Rarely is religion in the equation when it comes to the armed forces, but in cases like sporting of facial hair on the basis of one’s religion, it has resulted into disputes and even dismissal of soldiers.
The issue came to limelight a couple of days ago when the Supreme Court dismissed the plea of Ansari Aftab Ahmed, who was sacked from the Air force in 2008 for sporting a long beard without permission. Ansari had claimed that he had the right to grow beard as per his religious beliefs and had refused to follow orders to shave it, but the apex court didn’t agree with that argument.
Court agreed with the view of Air Force, which had argued that all Muslims do not carry beard and that the practice of growing and keeping a beard was not among the central practices of Islam, hence the orders to shave off the beard was not impinging on any religious beliefs or rights.
Aftab was deemed to have violated the rules and discipline of the armed forces and hence his dismissal was upheld by the court. And this is not the first case, as we will find later in this article.
But at this point, a reader might wonder why should the armed forces be concerned about haircut or facial hair of soldiers to begin with? Isn’t that too small an issue? And shouldn’t adults be allowed to choose for themselves?
That argument might appear logical but we have to understand that we are talking about an organisation – the Indian armed forces – which is universally accepted and acknowledged as being one of the most disciplined ones. Grooming is a part of that discipline.
Armed forces have such rules for grooming – with a few exceptions for Sikhs – because they bring uniformity in appearance. The underlying belief is – a common citizen should see a solider whose appearance doesn’t reflect any religious bias.
In order to maintain this uniformity and discipline, our armed forces have some rules regarding sporting facial hair. Here are those:
Indian Air Force:
As per Defence Service Regulations, sporting a beard is not permitted except when religion prohibits shaving it off. The exact words are:
Since Air force believes that Islam doesn’t prohibit cutting of the hair or shaving the beard, and thus the sub-section (b) was not applicable to Muslims, a directive was notified in 2003, which made things a bit clearer:
“Only those Muslim personnel, who had kept beard along with mustache at the time of commissioning /enrollment prior to 01 Jan 2002, would be allowed to keep beard and mustache… Muslims who have grown beard after joining service should shave off the beard. Under no circumstances, a Muslim person who had beard at the time of joining service before 1 Jan 2002 shall be allowed to maintain beard without mustache. Mustache would be a part of the beard.”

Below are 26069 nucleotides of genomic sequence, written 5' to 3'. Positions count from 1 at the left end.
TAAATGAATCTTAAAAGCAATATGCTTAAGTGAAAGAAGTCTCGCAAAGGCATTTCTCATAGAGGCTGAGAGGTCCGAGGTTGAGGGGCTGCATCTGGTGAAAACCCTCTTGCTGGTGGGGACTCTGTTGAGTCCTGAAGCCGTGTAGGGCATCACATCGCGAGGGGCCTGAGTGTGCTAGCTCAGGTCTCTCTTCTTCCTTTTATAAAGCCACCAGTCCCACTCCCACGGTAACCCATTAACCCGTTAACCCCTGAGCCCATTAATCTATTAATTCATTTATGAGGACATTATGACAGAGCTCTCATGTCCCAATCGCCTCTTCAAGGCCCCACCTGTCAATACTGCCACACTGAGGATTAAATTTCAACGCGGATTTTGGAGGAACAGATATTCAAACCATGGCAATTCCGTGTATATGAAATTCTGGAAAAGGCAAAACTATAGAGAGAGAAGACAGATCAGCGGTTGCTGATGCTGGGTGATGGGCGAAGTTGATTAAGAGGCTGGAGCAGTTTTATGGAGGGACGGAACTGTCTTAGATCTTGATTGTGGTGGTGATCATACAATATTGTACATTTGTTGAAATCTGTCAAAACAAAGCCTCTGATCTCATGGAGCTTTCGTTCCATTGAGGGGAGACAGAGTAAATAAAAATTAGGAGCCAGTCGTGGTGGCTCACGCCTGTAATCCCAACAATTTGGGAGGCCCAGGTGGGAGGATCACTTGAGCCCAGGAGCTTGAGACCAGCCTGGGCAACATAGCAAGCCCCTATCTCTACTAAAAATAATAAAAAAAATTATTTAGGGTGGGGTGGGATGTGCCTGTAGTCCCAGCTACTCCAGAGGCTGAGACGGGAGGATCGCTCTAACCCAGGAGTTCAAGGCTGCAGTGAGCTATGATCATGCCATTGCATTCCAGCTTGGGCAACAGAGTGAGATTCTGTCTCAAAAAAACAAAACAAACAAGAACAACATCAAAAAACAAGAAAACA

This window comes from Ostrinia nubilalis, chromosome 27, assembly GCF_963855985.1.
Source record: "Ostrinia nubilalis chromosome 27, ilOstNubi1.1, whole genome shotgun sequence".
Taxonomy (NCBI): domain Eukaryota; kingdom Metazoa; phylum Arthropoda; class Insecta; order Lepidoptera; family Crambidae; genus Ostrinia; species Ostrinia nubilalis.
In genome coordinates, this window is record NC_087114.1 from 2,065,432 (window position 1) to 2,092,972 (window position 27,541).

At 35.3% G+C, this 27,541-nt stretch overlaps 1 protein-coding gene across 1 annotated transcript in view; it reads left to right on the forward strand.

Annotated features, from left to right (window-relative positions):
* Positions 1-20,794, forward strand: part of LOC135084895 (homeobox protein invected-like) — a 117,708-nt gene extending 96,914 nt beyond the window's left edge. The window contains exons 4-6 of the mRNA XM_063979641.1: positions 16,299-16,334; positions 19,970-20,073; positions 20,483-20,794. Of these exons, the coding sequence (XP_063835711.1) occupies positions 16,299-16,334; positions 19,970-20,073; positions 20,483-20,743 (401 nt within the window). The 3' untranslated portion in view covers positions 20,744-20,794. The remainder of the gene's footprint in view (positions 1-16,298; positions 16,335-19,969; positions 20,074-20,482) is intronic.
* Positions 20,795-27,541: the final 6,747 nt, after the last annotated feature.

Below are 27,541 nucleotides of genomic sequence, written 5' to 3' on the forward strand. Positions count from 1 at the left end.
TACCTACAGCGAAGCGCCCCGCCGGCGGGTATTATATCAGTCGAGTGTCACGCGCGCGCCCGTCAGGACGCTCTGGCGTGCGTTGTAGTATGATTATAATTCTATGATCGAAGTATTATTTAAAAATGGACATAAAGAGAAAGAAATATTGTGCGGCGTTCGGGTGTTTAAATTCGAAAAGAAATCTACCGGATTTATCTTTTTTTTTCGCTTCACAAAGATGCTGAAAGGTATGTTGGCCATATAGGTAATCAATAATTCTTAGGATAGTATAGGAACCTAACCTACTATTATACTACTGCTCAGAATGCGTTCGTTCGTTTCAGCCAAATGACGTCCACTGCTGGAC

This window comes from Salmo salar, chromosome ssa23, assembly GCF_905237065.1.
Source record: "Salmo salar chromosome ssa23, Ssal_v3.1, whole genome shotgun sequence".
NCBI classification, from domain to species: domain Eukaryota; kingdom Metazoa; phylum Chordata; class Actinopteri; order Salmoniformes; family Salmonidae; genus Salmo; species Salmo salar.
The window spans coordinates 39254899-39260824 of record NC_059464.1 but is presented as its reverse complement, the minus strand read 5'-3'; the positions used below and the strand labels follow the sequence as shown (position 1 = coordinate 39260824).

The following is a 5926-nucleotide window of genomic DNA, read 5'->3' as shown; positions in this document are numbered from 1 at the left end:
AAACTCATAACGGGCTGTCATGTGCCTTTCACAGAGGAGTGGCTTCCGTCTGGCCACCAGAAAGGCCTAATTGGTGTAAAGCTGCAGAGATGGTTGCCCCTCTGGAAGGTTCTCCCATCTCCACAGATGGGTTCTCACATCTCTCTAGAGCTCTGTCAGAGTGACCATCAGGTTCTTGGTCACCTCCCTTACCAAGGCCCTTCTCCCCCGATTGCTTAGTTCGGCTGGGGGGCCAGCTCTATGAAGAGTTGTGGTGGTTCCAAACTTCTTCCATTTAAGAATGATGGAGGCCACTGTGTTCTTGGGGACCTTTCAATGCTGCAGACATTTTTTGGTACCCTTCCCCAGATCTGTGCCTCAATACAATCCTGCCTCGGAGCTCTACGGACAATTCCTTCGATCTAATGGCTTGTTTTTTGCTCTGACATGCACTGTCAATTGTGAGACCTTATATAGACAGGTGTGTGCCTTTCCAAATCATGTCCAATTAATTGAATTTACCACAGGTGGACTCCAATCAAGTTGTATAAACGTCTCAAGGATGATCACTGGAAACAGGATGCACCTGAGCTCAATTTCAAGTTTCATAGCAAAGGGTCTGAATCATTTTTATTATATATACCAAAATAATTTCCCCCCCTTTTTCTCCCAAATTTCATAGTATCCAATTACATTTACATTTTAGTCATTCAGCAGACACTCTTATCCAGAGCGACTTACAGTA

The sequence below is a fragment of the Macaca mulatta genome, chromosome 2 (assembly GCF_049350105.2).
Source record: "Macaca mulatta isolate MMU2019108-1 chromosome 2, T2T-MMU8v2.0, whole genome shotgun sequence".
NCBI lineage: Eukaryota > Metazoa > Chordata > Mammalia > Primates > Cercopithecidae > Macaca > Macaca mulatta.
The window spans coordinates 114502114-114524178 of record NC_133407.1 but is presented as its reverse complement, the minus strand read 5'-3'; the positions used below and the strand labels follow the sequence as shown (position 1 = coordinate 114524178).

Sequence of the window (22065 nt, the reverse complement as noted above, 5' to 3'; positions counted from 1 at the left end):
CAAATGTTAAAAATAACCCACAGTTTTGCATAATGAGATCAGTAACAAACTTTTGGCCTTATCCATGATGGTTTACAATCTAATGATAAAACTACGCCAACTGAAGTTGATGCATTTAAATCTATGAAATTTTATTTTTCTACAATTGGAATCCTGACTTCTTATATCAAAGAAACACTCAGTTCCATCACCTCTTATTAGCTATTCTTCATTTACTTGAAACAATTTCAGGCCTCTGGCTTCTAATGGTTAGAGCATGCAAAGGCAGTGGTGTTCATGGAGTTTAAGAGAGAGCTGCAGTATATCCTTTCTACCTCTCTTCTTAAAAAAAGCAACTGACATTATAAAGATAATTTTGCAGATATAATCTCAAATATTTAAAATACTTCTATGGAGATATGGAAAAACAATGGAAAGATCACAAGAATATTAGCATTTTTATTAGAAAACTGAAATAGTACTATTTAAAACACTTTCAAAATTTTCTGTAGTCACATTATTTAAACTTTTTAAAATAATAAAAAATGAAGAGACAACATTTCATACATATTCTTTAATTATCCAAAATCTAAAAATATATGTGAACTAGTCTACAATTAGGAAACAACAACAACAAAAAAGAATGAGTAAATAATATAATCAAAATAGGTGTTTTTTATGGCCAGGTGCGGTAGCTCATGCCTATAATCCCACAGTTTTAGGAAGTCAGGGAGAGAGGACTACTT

Army too follows the Defence Service Regulation and they have similar rules that forbids sporting beards, though the mention of Sikh religion is explicit. The exact relevant portions are:
In short, beard would not be permitted for non-Sikh soldiers, as was witnessed in the case of Maktumhusen. Maktumhusen, a 34-year-old Muslim from Dharwad, Karnataka, was a sepoy who joined the Army Medical Corps in 2001. After almost a decade of service he sought permission from his Commanding Officer to grow a beard on religious grounds. He was allowed the same but was asked to get a new ID card and was instructed not to change his look for the rest of his service tenure.
His request though was later turned down after the CO discovered the above amendment to Regulation No. 665 of the Defence Services Regulations, which stated that those other than Sikhs could not sport a permanent beard.
Maktumhusen grew a beard and was meanwhile transferred to Command Hospital, Pune. His CO there also asked him to get rid of his beard. After his refusal and a show cause notice, he was sentenced to a fortnight of detention and was later discharged from service. Later the Army Tribunal upheld the same and also noted that Sikhs were provided permission to sport a beard because:
“No one can dispute the fact that growing of hair and beard by Sikhs is an essential practice of their religion and, in fact, fundamental tenet of that religion. Recognising the religious faith, belief and practice followed by them in the case of Sikh military personnel an exception has been made allowing the Sikh military personnel to grow hair and beard.”
When it comes to the Indian Navy, it is probably the most lax when it comes to the facial hair and allows the blandishment of beards and moustaches provided they are neatly trimmed and prior permission has been granted by seniors.
Even though sporting beard is allowed, Sikhs still find a mention in the rules as officers and sailors are expected to keep their beard trimmed – something Sikhs can’t do. The relevant portion of the regulations are as follows:
Interestingly, the last UPA government issued a few statements saying demands of devout Muslims will be considered, hinting that Army and Air Force could be asked to modify the rules. The then Defence Minister AK Antony is reported to have made that promise to a group of Muslims while blaming the previous NDA government for introducing the rules. But the UPA government backtracked in the court and didn’t force the armed forces to change their rules.